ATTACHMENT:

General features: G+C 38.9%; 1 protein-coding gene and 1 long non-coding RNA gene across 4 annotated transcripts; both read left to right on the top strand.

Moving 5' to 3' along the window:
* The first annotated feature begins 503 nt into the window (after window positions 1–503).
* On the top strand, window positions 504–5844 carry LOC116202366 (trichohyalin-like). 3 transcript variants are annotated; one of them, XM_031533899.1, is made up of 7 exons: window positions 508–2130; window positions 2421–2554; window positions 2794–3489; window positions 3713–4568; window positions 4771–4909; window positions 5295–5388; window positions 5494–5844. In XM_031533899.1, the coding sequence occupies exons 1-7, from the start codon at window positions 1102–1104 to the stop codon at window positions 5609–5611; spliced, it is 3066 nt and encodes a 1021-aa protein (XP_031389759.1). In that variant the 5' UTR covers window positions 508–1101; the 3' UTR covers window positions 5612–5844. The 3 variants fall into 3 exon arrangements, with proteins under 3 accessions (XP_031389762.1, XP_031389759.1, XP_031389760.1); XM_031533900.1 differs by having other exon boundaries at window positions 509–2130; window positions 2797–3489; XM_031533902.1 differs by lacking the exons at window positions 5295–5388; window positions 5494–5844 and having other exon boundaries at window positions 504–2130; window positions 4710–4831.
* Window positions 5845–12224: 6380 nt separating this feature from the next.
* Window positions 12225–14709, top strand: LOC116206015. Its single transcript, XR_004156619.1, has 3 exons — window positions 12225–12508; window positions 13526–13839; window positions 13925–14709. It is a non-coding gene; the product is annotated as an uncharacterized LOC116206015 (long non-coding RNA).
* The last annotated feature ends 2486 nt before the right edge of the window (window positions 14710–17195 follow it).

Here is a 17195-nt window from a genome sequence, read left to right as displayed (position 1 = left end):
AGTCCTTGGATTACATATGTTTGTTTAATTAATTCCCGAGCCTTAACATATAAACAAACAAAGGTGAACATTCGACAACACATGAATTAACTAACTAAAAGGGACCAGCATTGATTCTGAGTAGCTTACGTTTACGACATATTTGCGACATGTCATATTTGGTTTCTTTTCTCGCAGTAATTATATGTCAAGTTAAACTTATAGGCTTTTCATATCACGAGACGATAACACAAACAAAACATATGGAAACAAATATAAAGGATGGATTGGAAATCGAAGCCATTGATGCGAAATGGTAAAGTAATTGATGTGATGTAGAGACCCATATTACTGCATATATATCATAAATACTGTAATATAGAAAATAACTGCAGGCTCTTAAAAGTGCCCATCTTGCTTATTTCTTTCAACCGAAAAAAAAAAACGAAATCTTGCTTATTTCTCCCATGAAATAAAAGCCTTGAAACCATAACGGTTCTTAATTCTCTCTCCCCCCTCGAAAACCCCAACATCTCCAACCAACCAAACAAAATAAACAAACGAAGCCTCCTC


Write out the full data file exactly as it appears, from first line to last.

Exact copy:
General features: G+C 38.9%; 1 protein-coding gene and 1 long non-coding RNA gene across 4 annotated transcripts; both read left to right on the top strand.

Moving 5' to 3' along the window:
* The first annotated feature begins 503 nt into the window (after window positions 1–503).
* On the top strand, window positions 504–5844 carry LOC116202366 (trichohyalin-like). 3 transcript variants are annotated; one of them, XM_031533899.1, is made up of 7 exons: window positions 508–2130; window positions 2421–2554; window positions 2794–3489; window positions 3713–4568; window positions 4771–4909; window positions 5295–5388; window positions 5494–5844. In XM_031533899.1, the coding sequence occupies exons 1-7, from the start codon at window positions 1102–1104 to the stop codon at window positions 5609–5611; spliced, it is 3066 nt and encodes a 1021-aa protein (XP_031389759.1). In that variant the 5' UTR covers window positions 508–1101; the 3' UTR covers window positions 5612–5844. The 3 variants fall into 3 exon arrangements, with proteins under 3 accessions (XP_031389762.1, XP_031389759.1, XP_031389760.1); XM_031533900.1 differs by having other exon boundaries at window positions 509–2130; window positions 2797–3489; XM_031533902.1 differs by lacking the exons at window positions 5295–5388; window positions 5494–5844 and having other exon boundaries at window positions 504–2130; window positions 4710–4831.
* Window positions 5845–12224: 6380 nt separating this feature from the next.
* Window positions 12225–14709, top strand: LOC116206015. Its single transcript, XR_004156619.1, has 3 exons — window positions 12225–12508; window positions 13526–13839; window positions 13925–14709. It is a non-coding gene; the product is annotated as an uncharacterized LOC116206015 (long non-coding RNA).
* The last annotated feature ends 2486 nt before the right edge of the window (window positions 14710–17195 follow it).

Here is a 17195-nt window from a genome sequence, read left to right as displayed (position 1 = left end):
AGTCCTTGGATTACATATGTTTGTTTAATTAATTCCCGAGCCTTAACATATAAACAAACAAAGGTGAACATTCGACAACACATGAATTAACTAACTAAAAGGGACCAGCATTGATTCTGAGTAGCTTACGTTTACGACATATTTGCGACATGTCATATTTGGTTTCTTTTCTCGCAGTAATTATATGTCAAGTTAAACTTATAGGCTTTTCATATCACGAGACGATAACACAAACAAAACATATGGAAACAAATATAAAGGATGGATTGGAAATCGAAGCCATTGATGCGAAATGGTAAAGTAATTGATGTGATGTAGAGACCCATATTACTGCATATATATCATAAATACTGTAATATAGAAAATAACTGCAGGCTCTTAAAAGTGCCCATCTTGCTTATTTCTTTCAACCGAAAAAAAAAAACGAAATCTTGCTTATTTCTCCCATGAAATAAAAGCCTTGAAACCATAACGGTTCTTAATTCTCTCTCCCCCCTCGAAAACCCCAACATCTCCAACCAACCAAACAAAATAAACAAACGAAGCCTCCTC